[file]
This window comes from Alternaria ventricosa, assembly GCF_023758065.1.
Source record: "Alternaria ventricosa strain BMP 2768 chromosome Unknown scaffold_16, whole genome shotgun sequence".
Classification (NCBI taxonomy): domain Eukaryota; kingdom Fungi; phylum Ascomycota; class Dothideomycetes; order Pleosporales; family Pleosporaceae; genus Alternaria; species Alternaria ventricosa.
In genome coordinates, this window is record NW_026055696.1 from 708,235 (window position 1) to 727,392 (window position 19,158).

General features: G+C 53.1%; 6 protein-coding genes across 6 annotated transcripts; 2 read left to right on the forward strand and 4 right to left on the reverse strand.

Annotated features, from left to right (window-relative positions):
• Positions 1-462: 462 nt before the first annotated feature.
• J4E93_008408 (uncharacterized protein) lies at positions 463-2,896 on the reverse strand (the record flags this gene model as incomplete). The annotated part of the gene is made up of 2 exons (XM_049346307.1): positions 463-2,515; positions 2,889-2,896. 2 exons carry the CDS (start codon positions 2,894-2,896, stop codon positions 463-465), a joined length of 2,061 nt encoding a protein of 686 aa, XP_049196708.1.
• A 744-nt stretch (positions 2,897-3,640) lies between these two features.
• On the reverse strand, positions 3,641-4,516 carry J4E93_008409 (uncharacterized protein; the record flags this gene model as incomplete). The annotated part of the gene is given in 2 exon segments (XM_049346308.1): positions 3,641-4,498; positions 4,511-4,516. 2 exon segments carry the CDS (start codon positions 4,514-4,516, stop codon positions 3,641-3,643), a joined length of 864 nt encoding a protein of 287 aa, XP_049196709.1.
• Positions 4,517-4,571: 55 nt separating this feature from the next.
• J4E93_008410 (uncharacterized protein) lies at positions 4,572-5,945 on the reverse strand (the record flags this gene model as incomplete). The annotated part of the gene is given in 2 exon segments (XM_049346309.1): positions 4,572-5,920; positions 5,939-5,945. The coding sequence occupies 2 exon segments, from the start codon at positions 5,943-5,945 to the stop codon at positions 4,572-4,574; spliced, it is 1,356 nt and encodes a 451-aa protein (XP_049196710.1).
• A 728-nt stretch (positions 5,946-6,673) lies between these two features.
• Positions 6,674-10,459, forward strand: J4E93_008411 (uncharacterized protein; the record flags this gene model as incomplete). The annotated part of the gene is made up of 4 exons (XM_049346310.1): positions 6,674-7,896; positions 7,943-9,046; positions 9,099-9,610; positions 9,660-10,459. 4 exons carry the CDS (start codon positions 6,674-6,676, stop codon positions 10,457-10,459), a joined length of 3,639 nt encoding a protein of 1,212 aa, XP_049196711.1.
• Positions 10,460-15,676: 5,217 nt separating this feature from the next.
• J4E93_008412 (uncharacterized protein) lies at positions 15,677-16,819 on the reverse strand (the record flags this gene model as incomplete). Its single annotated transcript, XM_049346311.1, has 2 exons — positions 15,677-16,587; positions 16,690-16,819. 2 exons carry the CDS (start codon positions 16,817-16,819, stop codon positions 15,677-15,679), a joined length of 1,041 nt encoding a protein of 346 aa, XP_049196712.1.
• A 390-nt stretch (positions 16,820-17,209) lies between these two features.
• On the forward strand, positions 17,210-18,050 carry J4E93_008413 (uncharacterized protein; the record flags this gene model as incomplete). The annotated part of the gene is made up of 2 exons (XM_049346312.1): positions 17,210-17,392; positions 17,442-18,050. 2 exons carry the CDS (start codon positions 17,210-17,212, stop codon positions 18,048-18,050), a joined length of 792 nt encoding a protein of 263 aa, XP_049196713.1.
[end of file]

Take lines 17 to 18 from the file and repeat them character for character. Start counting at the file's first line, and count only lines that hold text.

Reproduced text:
• A 390-nt stretch (positions 16,820-17,209) lies between these two features.
• On the forward strand, positions 17,210-18,050 carry J4E93_008413 (uncharacterized protein; the record flags this gene model as incomplete). The annotated part of the gene is made up of 2 exons (XM_049346312.1): positions 17,210-17,392; positions 17,442-18,050. 2 exons carry the CDS (start codon positions 17,210-17,212, stop codon positions 18,048-18,050), a joined length of 792 nt encoding a protein of 263 aa, XP_049196713.1.